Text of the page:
When you adopt a child from another country, you are separating them from the culture of their birth. This is a serious thing, and will have serious ramifications for your child, so you should be prepared to invest some time and effort in integrating their birth culture into your family’s everyday life.
In helping your adopted child develop a healthy identity, it’s important that you provide them with opportunities to connect with their birth culture. Learning about an entirely new culture may seem like a daunting task, but relax. The truth is, you won’t be perfect at it. Start slow, with a few simple things like ethnic meals, books, holiday traditions, and art, and make it fun. You’ll find yourself naturally learning more over time.
Part of this process includes ensuring that your social circle includes people from the same ethnic background as your child. Especially if your child is of a different race than you, it will be important for them to have same-race role models to look up to and connect with. People who have immigrated from your child’s birth country make ideal contacts, as they can act as mentors and guides to you and your child in understanding and connecting with their culture.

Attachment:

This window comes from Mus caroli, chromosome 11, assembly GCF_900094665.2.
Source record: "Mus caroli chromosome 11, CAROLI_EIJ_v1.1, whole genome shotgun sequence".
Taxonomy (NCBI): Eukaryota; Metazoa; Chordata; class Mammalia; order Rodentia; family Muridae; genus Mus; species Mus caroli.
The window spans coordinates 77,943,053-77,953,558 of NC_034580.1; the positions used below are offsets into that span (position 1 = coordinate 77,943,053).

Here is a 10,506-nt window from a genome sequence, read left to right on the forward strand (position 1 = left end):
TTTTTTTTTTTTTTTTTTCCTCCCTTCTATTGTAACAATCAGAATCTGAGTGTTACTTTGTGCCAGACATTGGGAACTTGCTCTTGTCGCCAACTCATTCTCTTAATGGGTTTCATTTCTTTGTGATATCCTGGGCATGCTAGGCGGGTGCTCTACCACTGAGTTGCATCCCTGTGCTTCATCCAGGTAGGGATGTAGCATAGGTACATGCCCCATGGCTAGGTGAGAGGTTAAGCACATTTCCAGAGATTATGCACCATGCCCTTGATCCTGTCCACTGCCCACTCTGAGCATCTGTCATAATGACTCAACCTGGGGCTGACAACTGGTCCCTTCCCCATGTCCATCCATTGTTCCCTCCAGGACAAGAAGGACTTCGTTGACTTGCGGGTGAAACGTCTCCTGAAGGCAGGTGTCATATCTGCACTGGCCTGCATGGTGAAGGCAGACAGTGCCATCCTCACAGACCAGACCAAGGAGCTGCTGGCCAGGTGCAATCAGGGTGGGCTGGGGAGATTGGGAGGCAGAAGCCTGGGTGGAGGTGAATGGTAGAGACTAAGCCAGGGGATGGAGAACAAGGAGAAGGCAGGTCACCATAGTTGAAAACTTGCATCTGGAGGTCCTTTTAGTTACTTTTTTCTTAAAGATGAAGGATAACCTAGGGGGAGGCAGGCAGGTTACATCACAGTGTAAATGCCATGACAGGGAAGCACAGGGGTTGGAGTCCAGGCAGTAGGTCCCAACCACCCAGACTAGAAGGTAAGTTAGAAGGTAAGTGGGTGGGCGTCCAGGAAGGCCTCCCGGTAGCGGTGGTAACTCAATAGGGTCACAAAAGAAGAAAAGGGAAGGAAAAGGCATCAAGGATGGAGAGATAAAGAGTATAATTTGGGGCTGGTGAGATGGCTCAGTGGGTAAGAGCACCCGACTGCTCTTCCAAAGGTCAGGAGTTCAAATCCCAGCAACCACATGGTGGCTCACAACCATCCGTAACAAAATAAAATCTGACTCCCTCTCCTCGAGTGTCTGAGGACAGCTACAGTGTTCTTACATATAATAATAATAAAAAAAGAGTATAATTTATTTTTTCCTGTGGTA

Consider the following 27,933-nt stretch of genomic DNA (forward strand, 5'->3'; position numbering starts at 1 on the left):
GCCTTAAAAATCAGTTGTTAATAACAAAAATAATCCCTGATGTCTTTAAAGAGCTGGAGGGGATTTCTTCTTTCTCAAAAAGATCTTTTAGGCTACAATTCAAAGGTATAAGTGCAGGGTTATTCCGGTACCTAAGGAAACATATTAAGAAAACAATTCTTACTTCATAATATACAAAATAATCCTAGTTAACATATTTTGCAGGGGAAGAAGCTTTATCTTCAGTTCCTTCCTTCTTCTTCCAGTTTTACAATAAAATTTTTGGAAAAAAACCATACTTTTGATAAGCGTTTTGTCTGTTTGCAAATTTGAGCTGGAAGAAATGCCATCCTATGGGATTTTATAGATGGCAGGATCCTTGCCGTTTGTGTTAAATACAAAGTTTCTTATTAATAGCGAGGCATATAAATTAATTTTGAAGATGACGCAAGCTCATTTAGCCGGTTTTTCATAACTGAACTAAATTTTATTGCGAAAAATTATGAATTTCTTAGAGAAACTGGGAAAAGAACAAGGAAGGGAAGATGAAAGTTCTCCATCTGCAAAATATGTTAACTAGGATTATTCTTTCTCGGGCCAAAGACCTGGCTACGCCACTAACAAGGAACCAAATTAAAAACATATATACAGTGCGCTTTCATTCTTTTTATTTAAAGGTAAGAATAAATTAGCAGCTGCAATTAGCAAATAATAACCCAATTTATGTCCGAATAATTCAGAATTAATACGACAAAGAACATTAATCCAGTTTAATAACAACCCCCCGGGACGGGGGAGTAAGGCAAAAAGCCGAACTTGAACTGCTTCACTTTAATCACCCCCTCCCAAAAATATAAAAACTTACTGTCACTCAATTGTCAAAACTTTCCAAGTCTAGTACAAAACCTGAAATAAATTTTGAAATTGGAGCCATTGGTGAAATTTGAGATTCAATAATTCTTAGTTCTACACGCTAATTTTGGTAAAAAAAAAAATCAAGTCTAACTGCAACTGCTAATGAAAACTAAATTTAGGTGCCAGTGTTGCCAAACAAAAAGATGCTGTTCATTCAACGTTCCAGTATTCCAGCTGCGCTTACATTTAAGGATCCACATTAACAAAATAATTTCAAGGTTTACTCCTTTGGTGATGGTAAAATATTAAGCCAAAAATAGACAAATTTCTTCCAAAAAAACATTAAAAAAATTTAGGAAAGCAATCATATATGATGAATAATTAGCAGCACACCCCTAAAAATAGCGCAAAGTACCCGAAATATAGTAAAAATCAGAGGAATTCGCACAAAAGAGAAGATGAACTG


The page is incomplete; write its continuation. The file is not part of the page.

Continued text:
As your child grows, you may find that he or she may not always want to have his or her birth culture emphasized or taught in the home. Don’t be overly pushy with it, but do continue providing opportunities for him or her to connect in that way.
To join the discussion about international adoption, visit adoption.com to find an adoption forum that fits your needs and concerns.
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9. You’ll need to let go of a lot of control.
“Let go of the fear of not being in control, and let love take its place.” – Jessica Good
There is a lot that you won’t be able to control in your international adoption.
Your timeline will often vary, depending on the whims of the government of the country you’re adopting from.